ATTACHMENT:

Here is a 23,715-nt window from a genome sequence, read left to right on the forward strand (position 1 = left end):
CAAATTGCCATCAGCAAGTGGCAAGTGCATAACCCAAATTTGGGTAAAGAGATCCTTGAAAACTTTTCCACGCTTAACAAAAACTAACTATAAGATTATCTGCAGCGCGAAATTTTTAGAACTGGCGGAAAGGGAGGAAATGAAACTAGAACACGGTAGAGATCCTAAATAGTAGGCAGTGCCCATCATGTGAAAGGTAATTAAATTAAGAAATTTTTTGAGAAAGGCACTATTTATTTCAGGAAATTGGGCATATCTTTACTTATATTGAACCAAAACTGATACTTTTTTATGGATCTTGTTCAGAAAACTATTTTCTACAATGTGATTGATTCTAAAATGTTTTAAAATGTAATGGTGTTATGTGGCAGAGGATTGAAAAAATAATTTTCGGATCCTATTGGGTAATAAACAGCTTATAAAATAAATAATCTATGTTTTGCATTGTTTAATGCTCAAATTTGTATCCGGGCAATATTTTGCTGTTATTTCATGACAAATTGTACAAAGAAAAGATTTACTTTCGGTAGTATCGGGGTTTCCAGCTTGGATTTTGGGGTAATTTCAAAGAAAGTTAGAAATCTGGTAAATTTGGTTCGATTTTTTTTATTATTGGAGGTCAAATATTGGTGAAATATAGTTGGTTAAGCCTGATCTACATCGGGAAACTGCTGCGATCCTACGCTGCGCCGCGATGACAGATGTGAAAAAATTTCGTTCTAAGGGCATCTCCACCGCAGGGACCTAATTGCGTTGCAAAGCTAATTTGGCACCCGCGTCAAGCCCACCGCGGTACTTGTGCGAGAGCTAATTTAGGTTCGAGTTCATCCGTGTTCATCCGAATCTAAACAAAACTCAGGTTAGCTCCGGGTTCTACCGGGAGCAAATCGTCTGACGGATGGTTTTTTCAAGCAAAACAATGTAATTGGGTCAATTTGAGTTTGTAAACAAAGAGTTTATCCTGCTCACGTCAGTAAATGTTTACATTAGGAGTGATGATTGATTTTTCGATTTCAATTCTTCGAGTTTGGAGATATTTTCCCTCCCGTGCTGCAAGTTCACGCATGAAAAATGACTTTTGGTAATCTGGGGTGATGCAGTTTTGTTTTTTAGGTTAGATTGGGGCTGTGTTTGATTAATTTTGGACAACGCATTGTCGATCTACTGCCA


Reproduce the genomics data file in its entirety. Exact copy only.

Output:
Here is a 23,715-nt window from a genome sequence, read left to right on the forward strand (position 1 = left end):
CAAATTGCCATCAGCAAGTGGCAAGTGCATAACCCAAATTTGGGTAAAGAGATCCTTGAAAACTTTTCCACGCTTAACAAAAACTAACTATAAGATTATCTGCAGCGCGAAATTTTTAGAACTGGCGGAAAGGGAGGAAATGAAACTAGAACACGGTAGAGATCCTAAATAGTAGGCAGTGCCCATCATGTGAAAGGTAATTAAATTAAGAAATTTTTTGAGAAAGGCACTATTTATTTCAGGAAATTGGGCATATCTTTACTTATATTGAACCAAAACTGATACTTTTTTATGGATCTTGTTCAGAAAACTATTTTCTACAATGTGATTGATTCTAAAATGTTTTAAAATGTAATGGTGTTATGTGGCAGAGGATTGAAAAAATAATTTTCGGATCCTATTGGGTAATAAACAGCTTATAAAATAAATAATCTATGTTTTGCATTGTTTAATGCTCAAATTTGTATCCGGGCAATATTTTGCTGTTATTTCATGACAAATTGTACAAAGAAAAGATTTACTTTCGGTAGTATCGGGGTTTCCAGCTTGGATTTTGGGGTAATTTCAAAGAAAGTTAGAAATCTGGTAAATTTGGTTCGATTTTTTTTATTATTGGAGGTCAAATATTGGTGAAATATAGTTGGTTAAGCCTGATCTACATCGGGAAACTGCTGCGATCCTACGCTGCGCCGCGATGACAGATGTGAAAAAATTTCGTTCTAAGGGCATCTCCACCGCAGGGACCTAATTGCGTTGCAAAGCTAATTTGGCACCCGCGTCAAGCCCACCGCGGTACTTGTGCGAGAGCTAATTTAGGTTCGAGTTCATCCGTGTTCATCCGAATCTAAACAAAACTCAGGTTAGCTCCGGGTTCTACCGGGAGCAAATCGTCTGACGGATGGTTTTTTCAAGCAAAACAATGTAATTGGGTCAATTTGAGTTTGTAAACAAAGAGTTTATCCTGCTCACGTCAGTAAATGTTTACATTAGGAGTGATGATTGATTTTTCGATTTCAATTCTTCGAGTTTGGAGATATTTTCCCTCCCGTGCTGCAAGTTCACGCATGAAAAATGACTTTTGGTAATCTGGGGTGATGCAGTTTTGTTTTTTAGGTTAGATTGGGGCTGTGTTTGATTAATTTTGGACAACGCATTGTCGATCTACTGCCA